Behind me, Cresseida tensed. The three advisers peeled off to attend to other duties, murmuring farewell—with wary looks in Tarquin’s direction. As if this might very well be the first time he’d needed to play host and they were watching their High Lord’s every move.

He gave them a smile that didn’t reach his eyes, and said nothing more as he led us into a vaulted room of white oak and green glass—overlooking the mouth of the bay and the sea that stretched on forever.

I had never seen water so vibrant. Green and cobalt and midnight. And for a heartbeat, a palette of paint flashed in my mind, along with the blue and yellow and white and black I might need to paint it …

“This is my favorite view,” Tarquin said beside me, and I realized I’d gone to the wide windows while the others had seated themselves around the mother-of-pearl table. A handful of servants were heaping fruits, leafy greens, and steamed shellfish onto their plates.

“You must be very proud,” I said, “to have such stunning lands.”

Tarquin’s eyes—so like the sea beyond us—slid to me. “How do they compare to the ones you have seen?” Such a carefully crafted question.

I said dully, “Everything in Prythian is lovely, when compared to the mortal realm.”

“And is being immortal lovelier than being human?”

I could feel everyone’s attention on us, even as Rhys engaged Cresseida and Varian in bland, edged discussion about the status of their fish markets. So I looked the High Lord of Summer up and down, as he had examined me, brazenly and without a shred of politeness, and then said, “You tell me.”

Tarquin’s eyes crinkled. “You are a pearl. Though I knew that the day you threw that bone at Amarantha and splattered mud on her favorite dress.”

I shut out the memories, the blind terror of that first trial.

What did he make of that tug between us—did he realize it was his own power, or think it was a bond of its own, some sort of strange allure?

And if I had to steal from him … perhaps that meant getting closer. “I do not remember you being quite so handsome Under the Mountain. The sunlight and sea suit you.”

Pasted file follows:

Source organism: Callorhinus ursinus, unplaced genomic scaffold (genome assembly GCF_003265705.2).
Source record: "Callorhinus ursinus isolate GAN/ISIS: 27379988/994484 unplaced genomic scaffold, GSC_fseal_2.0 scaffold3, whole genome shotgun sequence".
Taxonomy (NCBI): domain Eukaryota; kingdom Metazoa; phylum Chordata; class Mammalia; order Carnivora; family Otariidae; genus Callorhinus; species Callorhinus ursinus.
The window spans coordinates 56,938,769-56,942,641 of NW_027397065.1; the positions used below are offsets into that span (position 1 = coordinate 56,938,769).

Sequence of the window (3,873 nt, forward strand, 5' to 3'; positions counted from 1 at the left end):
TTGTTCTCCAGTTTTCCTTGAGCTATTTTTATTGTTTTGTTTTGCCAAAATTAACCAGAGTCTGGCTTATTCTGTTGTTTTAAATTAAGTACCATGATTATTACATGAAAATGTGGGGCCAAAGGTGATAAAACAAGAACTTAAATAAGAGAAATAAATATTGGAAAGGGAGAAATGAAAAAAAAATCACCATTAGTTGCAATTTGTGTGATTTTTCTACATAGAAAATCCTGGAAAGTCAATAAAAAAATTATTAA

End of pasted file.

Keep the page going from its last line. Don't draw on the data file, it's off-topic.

A lesser male might have preened. But Tarquin knew better—knew that I had been with Tamlin, and was now with Rhys, and had now been brought here. Perhaps he thought me no better than Ianthe. “How, exactly, do you fit within Rhysand’s court?”

A direct question, after such roundabout ones—to no doubt get me on uneven footing.

It almost worked—I nearly admitted, “I don’t know,” but Rhys said from the table, as if he’d heard every word, “Feyre is a member of my Inner Circle. And is my Emissary to the Mortal Lands.”

Cresseida, seated beside him, said, “Do you have much contact with the mortal realm?”

I took that as an invitation to sit—and get away from the too-heavy stare of Tarquin. A seat had been left open for me at Amren’s side, across from Rhys.

The High Lord of the Night Court sniffed at his wine—white, sparkling—and I wondered if he was trying to piss them off by implying they’d poisoned it as he said, “I prefer to be prepared for every potential situation. And, given that Hybern seems set on making themselves a nuisance, striking up a conversation with the humans might be in our best interest.”

Varian drew his focus away from Amren long enough to say roughly, “So it’s been confirmed, then? Hybern is readying for war.”

“They’re done readying,” Rhys drawled, at last sipping from his wine. Amren didn’t touch her plate, though she pushed things around as she always did. I wondered what—who—she’d eat while here. Varian seemed like a good guess. “War is imminent.”

Prev Next